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How understanding immunology contributes to managing CMV disease in immunosuppressed patients: now and in future

Abstract

Several decades of research on human cytomegalovirus (HCMV) and the principal mammalian cytomegaloviruses which to varying degrees act as models of HCMV infection, particularly murine, guinea pig and rhesus CMV, have led to the recognition of the CMVs as interesting models of persistent infection with a large and complex DNA virus, which have been highly informative of the immunology and molecular pathogenesis of the virus–host relationship in the normal host. However, it is appropriate to ask how this relative wealth of knowledge has influenced the understanding and management of clinical disease due to HCMV. This article considers the immunology of cytomegalovirus in the normal human host, and the interrelated issue of the sites of HCMV latency and mechanisms of reactivation in the myeloid cell lineage, and in related in vitro model systems. The way in which this site of latency conditions the immune response, and emerging information on the special features of the adaptive immune response to HCMV during latency are also considered. Examples of HCMV disease associated with acquired immunosuppression, principally in the context of transplantation, but also as a consequence of HIV/AIDS and immune reconstitution inflammatory syndrome, are then discussed, with a particular emphasis on how understanding the immunology of persistent infection may contribute to managing CMV disease now and in future.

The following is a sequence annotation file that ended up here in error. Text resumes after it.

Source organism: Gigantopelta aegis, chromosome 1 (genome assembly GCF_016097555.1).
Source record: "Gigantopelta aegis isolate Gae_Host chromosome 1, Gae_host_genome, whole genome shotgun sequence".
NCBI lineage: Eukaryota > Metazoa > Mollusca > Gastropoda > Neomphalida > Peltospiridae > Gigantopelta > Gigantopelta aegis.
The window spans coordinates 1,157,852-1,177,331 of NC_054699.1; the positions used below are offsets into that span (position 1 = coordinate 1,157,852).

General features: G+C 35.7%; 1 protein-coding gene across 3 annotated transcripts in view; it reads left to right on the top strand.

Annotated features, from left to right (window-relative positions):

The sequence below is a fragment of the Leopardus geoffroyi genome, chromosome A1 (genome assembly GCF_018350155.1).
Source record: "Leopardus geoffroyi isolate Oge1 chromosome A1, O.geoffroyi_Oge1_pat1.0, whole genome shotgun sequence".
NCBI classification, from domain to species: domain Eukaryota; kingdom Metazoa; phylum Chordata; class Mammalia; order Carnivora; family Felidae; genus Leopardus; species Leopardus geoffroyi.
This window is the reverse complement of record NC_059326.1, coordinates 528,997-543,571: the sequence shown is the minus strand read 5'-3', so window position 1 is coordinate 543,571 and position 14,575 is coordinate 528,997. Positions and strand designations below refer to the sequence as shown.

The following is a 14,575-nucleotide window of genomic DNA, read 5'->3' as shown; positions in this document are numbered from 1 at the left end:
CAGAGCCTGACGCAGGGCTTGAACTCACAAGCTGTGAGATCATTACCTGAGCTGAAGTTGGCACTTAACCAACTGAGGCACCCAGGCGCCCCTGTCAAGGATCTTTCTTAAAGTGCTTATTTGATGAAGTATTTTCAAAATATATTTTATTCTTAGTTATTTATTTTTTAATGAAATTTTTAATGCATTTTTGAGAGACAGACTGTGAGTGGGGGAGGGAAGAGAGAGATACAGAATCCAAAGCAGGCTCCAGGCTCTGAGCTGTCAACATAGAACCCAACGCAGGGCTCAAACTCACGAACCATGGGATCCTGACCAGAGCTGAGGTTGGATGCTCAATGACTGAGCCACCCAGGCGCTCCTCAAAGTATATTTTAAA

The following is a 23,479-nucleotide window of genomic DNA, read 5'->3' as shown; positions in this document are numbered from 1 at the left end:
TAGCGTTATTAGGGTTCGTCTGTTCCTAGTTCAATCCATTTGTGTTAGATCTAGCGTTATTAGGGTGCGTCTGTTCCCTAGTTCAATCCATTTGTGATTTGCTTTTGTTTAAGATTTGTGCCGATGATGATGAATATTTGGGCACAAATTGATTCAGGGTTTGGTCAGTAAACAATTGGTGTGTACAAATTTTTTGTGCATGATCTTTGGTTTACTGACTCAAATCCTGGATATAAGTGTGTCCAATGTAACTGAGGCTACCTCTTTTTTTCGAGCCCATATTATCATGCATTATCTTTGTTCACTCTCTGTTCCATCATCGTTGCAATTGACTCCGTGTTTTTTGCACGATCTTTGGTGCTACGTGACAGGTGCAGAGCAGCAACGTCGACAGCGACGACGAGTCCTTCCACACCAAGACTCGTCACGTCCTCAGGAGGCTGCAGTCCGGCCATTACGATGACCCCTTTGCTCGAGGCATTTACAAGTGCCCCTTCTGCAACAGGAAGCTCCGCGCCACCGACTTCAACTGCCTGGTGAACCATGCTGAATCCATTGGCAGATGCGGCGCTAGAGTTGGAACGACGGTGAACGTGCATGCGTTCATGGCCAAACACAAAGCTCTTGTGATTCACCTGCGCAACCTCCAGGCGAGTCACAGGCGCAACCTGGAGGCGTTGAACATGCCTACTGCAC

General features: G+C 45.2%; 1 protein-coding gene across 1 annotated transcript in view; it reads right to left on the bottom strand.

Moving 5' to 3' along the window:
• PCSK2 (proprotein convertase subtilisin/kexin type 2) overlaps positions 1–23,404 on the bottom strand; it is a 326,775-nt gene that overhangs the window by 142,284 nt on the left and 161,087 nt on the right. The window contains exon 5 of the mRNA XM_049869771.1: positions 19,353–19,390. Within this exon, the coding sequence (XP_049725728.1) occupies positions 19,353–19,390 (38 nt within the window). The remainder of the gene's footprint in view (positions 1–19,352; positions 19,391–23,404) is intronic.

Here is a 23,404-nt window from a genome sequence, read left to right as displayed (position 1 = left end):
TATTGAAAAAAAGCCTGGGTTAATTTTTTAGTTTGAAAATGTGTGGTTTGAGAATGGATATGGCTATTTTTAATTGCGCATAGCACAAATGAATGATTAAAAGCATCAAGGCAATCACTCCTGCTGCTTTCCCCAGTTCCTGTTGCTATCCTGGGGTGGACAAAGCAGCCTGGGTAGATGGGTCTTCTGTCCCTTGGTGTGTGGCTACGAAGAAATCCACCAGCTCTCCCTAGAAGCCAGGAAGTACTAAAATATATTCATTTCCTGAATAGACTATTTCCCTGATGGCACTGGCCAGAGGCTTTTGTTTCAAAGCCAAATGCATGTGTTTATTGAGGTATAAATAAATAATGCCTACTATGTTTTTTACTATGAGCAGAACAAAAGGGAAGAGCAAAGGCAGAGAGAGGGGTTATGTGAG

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Acknowledgments

The author wishes to acknowledge the generosity of close colleagues in Cambridge who have allowed him to talk about their work, in particular John Sinclair, Matt Reeves, Paul Lehner and Michael Weekes, and all the members of their groups who contributed to the work on HCMV, the long-standing Programme Grant support from the Medical Research Council and Fellowship support of the Wellcome Trust. He apologises for the limited citations of the extensive clinical and experimental literature that has contributed so much to understanding CMV biology and disease.

Conflict of interest

The authors declare that they have no conflict of interest.

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Correspondence to J.G. Patrick Sissons.

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This article is part of the Special Issue on Cytomegalovirus.

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Sissons, J., Wills, M.R. How understanding immunology contributes to managing CMV disease in immunosuppressed patients: now and in future. Med Microbiol Immunol 204, 307–316 (2015). https://doi.org/10.1007/s00430-015-0415-0

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Keywords

  • Human cytomegalovirus
  • Latency
  • Reactivation
  • T cells
  • NK cells
  • Immunoevasion